Nick Chong · 11 hours ago · 2 min read
NEO announced its roadmap for the 3.0 version of its blockchain, which will introduce improved scalability, performance, and stability for the network. These features are not backward compatible and NEO will launch its 3.0 blockchain from a genesis block—compelling users to swap their tokens.
To encourage migration to the new blockchain, NEO will provide an “early adopter incentive plan,” but has yet to provide details on the plan.
As part of the migration, data and transaction records will be permanently retained and transferred from the 2.0 version. The Foundation will also reimburse projects for the costs of migrating.
NEO 3.0 is expected to launch in Q2 of 2020. However, according to the organization, NEO’s “security-focused approach” may result in several month delays of 3.0 before the official launch.
Upgrades and Improvements
Delegated Byzantine Fault-Tolerance (dBFT) is getting an upgrade in version 3.0.
Currently, transactions and blocks in the NEO blockchain are validated by a handful of nodes selected by the organization. These nodes participate in a voting process to validate blocks, sharing some similarities to delegated proof-of-stake consensus (at the block producer level) seen in EOS and TRON and to XRP Ledger’s RPCA algorithm.
Unlike proof-of-work consensus, dBFT’s blockchain cannot be forked and transactions are irreversible, similar to XRP Ledger.
DBFT 2.0 includes an enhanced recovery mechanism that improves the stability of the NEO blockchain in case of network failures. One such failure occurred in early 2018, where NEO experienced an “outage” for two hours because of one node going offline—precisely what properly constructed consensus algorithms should protect against.
Due to the failure, NEO was lambasted and attracted criticism from industry figureheads such as Charlie Lee and Vlad Zamfir. The upgrade may represent improvements to the protocol to prevent a repeat of such an incident.
I RTed that to help make sure NEO doesn't flip LTC. 😂
— Charlie Lee [LTC⚡] (@SatoshiLite) March 4, 2018
1/ NEO thread. I never paid any attention to this project because "it's a Chinese Ethereum!" just sounded so stupid for reasons I didn't even know where to begin to explain. If you, like me, ignored NEO for this reason, here's a quick recap of how hilariously bad this project is:
— Eric Wall IS RIGHT (@ercwl) March 4, 2018
In Ethereum, gas and its native token ether are equivalents. In NEO, Gas is a separate token that is paid out as a divided to those holding NEO.
The new version of NEO will reduce the costs associated with using smart contracts on the platform, expanding the range of viable DApps and encouraging greater use of the platform. Until 3.0 is launched, the NEO Foundation will also subsidize the cost of using its blockchain by providing grants to projects developing on NEO.
At a high level, oracles allow a blockchain to interact with the outside world. An oracle is a source of data linked to a blockchain that verifies real-world occurrences that are used by smart contracts.
In 3.0 the platform will introduce built-in features for integrating oracles, allowing smart contracts to pull data from the internet for more sophisticated and scenario-specific DApps. Some example of DApps that leverage oracles are decentralized insurance pools, gambling on event outcomes like elections or horse races, and some prediction markets.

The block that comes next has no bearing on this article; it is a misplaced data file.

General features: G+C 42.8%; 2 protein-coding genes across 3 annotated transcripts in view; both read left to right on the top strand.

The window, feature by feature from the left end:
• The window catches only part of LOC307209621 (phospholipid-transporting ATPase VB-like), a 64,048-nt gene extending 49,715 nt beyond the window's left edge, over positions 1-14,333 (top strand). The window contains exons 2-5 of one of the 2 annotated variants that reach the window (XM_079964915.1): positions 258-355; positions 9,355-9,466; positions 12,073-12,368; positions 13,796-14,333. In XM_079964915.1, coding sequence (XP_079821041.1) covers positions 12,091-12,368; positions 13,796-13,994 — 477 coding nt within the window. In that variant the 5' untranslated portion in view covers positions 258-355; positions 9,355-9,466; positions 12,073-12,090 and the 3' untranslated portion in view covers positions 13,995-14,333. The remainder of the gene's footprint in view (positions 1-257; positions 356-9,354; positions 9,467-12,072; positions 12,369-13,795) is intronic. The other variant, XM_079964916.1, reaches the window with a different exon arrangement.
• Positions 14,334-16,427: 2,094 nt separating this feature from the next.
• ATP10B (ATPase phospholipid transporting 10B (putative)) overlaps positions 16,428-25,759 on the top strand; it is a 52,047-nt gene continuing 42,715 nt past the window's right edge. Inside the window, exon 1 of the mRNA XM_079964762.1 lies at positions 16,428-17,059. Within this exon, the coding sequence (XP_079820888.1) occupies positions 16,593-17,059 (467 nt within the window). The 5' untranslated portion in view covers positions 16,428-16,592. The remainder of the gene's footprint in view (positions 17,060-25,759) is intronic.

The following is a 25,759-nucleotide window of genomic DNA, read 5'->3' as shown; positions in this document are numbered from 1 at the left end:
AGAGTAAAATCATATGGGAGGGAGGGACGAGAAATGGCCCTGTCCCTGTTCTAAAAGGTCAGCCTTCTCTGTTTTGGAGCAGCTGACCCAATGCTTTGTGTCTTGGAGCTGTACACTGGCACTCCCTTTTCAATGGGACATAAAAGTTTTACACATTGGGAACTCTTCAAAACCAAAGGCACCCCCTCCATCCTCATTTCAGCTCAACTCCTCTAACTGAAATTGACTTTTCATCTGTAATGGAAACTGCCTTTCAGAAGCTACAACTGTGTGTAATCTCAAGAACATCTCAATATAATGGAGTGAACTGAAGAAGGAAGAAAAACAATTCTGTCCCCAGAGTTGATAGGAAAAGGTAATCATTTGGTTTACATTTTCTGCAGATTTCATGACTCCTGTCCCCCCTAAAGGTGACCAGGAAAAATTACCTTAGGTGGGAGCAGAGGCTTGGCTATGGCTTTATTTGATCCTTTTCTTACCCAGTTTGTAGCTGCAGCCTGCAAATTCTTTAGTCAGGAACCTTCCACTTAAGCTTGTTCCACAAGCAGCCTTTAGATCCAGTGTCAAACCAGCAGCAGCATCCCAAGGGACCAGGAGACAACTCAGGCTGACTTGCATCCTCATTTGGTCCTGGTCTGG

One concern about NEO from crypto-enthusiasts is the centralization of the protocol. NEO has less than 10 active nodes and holds 50 percent of the token supply split between the different NEO-related entities. Consequently, the failure of one of these organizations or the departure of one of the high-level executives in the project—such as CEO Da Hongfei or CTO Erik Zhang—could result in major setbacks for the NEO project.
In an interview with CryptoSlate, Da Hongfei acknowledged the centralization of the project. However, he deemed it a competitive advantage over other protocols such as Ethereum, EOS, and TRON, because it allows NEO to focus on development rather than get bogged down by governance.
Over time, Hongfei asserted, NEO will decentralize its platform over time once a strong foundation is built. As part of that plan, NEO said in its roadmap announcement that it is researching different on-chain governance strategies, including liquid democracy and futarchy. The organization will publish its findings if “satisfying outcomes are achieved after extensive research and simulation.”
Until then, NEO will continue to proceed as a relatively centralized ecosystem.
Progress of Supplemental Services
The announcement also mentions progress on three tertiary ecosystem services: NeoVM, a non-blockchain lightweight virtual machine for building smart contracts; NeoFS, a decentralized file storage system; and NeoID, a digital identity service.
It’s still unclear how useable these services are compared to focused startups operating in these niches. Decentralized file storage and identity are both problems that standalone crypto companies are attempting to crack—with mixed results. That said, native applications on NEO may serve to strengthen its ecosystem, or divert resources from the core development.
Overall, it seems the NEO ecosystem is making major strides towards improving its platform and competing with other smart contract protocols such as Ethereum, EOS, and TRON. Version 3.0 represents another step towards NEO’s mission of creating the “smart economy.”